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Study: Parent-Led Interventions Strongly Benefit Autistic Children

September 8, 2022

New research has shown that parent training in interventions markedly improves outcomes of children with autism spectrum disorder (ASD).

Study: Parent-Led Interventions Strongly Benefit Autistic Children

Brigham Young University (BYU) worked on Effects of Parent-Implemented Interventions on Outcomes of Children with Autism: A Meta-Analysis, which has been published in the Journal of Autism and Developmental Disorders

The research shows training and empowering parents to offer at-home interventions to autistic children helps them to improve in positive behaviors and language communication skills. In the study, children who received parent-led intervention were compared to children receiving no specialized home interventions and there was a marked difference.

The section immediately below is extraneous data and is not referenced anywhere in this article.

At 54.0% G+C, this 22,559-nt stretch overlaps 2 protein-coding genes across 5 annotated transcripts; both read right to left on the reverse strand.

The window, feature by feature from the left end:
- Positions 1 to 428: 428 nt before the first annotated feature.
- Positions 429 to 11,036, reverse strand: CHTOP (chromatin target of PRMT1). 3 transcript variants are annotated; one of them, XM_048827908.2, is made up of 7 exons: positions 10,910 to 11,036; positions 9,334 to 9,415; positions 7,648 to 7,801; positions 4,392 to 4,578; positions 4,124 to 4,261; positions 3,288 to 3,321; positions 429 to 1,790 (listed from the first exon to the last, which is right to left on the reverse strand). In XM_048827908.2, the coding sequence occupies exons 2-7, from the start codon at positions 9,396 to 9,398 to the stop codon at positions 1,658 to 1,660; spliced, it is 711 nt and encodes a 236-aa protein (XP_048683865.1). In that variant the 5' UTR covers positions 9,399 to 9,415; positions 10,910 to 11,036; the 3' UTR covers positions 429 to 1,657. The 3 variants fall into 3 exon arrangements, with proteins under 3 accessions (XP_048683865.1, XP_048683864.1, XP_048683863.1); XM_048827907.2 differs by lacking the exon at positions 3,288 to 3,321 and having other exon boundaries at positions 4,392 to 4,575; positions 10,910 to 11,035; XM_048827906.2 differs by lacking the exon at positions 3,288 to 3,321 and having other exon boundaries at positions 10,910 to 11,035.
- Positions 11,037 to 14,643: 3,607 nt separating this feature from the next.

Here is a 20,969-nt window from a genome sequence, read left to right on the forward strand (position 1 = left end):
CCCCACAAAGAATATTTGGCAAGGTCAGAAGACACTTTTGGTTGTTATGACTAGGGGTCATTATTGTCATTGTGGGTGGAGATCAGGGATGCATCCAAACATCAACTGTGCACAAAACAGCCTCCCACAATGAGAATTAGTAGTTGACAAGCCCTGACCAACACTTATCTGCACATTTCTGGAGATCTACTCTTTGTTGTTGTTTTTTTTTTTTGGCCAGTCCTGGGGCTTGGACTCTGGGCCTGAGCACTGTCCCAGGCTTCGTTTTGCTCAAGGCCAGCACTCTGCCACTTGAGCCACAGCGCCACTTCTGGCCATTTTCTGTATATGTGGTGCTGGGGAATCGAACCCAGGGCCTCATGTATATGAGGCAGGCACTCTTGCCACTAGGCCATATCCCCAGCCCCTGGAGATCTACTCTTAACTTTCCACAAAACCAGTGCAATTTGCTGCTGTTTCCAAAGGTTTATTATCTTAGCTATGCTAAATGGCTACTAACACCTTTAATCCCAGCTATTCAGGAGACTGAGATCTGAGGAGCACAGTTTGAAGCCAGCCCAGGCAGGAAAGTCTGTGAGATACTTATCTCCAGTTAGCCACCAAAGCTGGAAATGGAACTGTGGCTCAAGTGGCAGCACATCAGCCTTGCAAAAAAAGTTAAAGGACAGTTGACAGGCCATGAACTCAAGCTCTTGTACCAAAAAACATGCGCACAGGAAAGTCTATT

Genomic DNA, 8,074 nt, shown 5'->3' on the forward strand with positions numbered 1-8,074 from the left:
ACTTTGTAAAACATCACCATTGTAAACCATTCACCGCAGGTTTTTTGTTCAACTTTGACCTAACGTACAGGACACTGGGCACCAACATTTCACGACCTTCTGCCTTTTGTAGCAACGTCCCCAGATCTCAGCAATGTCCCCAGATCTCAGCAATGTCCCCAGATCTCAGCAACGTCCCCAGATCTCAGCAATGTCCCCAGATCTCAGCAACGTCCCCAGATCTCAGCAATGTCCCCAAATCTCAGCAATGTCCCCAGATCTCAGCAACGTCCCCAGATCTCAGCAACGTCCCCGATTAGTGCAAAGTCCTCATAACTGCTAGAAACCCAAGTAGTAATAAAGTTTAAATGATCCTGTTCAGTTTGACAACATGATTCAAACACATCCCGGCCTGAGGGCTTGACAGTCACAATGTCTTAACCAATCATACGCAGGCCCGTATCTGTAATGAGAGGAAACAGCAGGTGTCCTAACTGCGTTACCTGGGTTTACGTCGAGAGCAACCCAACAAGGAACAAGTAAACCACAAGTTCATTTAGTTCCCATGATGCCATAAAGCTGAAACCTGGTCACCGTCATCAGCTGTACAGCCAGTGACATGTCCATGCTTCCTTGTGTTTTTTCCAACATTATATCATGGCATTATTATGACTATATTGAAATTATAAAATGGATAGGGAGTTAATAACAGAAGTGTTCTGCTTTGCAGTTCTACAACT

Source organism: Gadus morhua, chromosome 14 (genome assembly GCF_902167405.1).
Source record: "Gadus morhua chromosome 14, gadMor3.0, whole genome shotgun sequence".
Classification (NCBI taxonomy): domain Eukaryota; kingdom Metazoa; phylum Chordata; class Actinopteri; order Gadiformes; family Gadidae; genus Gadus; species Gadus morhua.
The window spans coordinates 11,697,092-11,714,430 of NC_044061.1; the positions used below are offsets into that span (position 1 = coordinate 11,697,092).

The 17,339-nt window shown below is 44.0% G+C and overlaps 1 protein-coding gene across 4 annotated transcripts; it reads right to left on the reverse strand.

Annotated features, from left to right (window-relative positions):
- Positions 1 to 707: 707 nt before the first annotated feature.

The researchers conducted a meta-analysis of over 50 different studies to understand the impact of parent-led interventions. The studies included 2,895 child participants with an average age of five-and-a-half. On average, parents received about 90 minutes of intervention training each week. Impact on child development was measured using direct observation by a professional as well as parent and observer ratings. No differences were observed when the mother, father, or both implemented interventions. 

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No scientific justification not to train parents

“We’ve known for a long time that early interventions for children with autism improve learning and social skills at a greater rate than if interventions are offered later,” said Professor Timothy B. Smith of BYU. “There is no scientific justification to not train parents. A parent can constantly reinforce social behaviors if they know what to look for and how to do it. It’s about meeting the kids where they’re at. It has a potentially remarkable impact on child outcomes.”

Overall, the meta-analysis showed moderately strong benefits of parent-led interventions compared with usual treatment and waitlist conditions. Child improvements were observed in positive behavior/social skills, maladaptive behaviors, and language/communication skills, with smaller gains in adaptive behavior/life skills. 

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